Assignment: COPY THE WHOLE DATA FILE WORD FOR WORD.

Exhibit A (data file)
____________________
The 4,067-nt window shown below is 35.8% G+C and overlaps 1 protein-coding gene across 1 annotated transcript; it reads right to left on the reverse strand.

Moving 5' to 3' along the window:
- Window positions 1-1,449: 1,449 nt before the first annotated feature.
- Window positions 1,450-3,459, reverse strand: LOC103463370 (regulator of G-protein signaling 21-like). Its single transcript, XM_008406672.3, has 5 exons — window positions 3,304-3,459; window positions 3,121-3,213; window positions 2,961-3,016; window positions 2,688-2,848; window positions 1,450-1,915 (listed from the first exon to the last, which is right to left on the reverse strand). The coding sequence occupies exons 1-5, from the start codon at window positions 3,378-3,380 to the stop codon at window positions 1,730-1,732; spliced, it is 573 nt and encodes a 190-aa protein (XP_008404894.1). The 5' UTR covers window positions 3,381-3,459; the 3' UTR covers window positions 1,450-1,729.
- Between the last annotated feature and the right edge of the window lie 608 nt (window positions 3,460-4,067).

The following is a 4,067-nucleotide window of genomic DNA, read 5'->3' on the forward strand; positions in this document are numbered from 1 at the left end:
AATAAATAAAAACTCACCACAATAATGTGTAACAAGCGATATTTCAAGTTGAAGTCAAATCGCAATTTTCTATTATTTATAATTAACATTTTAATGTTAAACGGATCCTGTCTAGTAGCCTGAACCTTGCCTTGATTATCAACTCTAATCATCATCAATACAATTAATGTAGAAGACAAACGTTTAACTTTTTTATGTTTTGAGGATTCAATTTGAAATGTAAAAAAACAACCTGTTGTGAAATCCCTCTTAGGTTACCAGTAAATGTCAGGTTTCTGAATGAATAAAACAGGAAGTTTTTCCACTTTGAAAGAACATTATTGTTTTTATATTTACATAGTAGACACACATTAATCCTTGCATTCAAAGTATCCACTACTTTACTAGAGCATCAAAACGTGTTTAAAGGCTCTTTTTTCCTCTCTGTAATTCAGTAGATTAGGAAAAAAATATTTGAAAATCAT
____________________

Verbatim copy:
The 4,067-nt window shown below is 35.8% G+C and overlaps 1 protein-coding gene across 1 annotated transcript; it reads right to left on the reverse strand.

Moving 5' to 3' along the window:
- Window positions 1-1,449: 1,449 nt before the first annotated feature.
- Window positions 1,450-3,459, reverse strand: LOC103463370 (regulator of G-protein signaling 21-like). Its single transcript, XM_008406672.3, has 5 exons — window positions 3,304-3,459; window positions 3,121-3,213; window positions 2,961-3,016; window positions 2,688-2,848; window positions 1,450-1,915 (listed from the first exon to the last, which is right to left on the reverse strand). The coding sequence occupies exons 1-5, from the start codon at window positions 3,378-3,380 to the stop codon at window positions 1,730-1,732; spliced, it is 573 nt and encodes a 190-aa protein (XP_008404894.1). The 5' UTR covers window positions 3,381-3,459; the 3' UTR covers window positions 1,450-1,729.
- Between the last annotated feature and the right edge of the window lie 608 nt (window positions 3,460-4,067).

The following is a 4,067-nucleotide window of genomic DNA, read 5'->3' on the forward strand; positions in this document are numbered from 1 at the left end:
AATAAATAAAAACTCACCACAATAATGTGTAACAAGCGATATTTCAAGTTGAAGTCAAATCGCAATTTTCTATTATTTATAATTAACATTTTAATGTTAAACGGATCCTGTCTAGTAGCCTGAACCTTGCCTTGATTATCAACTCTAATCATCATCAATACAATTAATGTAGAAGACAAACGTTTAACTTTTTTATGTTTTGAGGATTCAATTTGAAATGTAAAAAAACAACCTGTTGTGAAATCCCTCTTAGGTTACCAGTAAATGTCAGGTTTCTGAATGAATAAAACAGGAAGTTTTTCCACTTTGAAAGAACATTATTGTTTTTATATTTACATAGTAGACACACATTAATCCTTGCATTCAAAGTATCCACTACTTTACTAGAGCATCAAAACGTGTTTAAAGGCTCTTTTTTCCTCTCTGTAATTCAGTAGATTAGGAAAAAAATATTTGAAAATCAT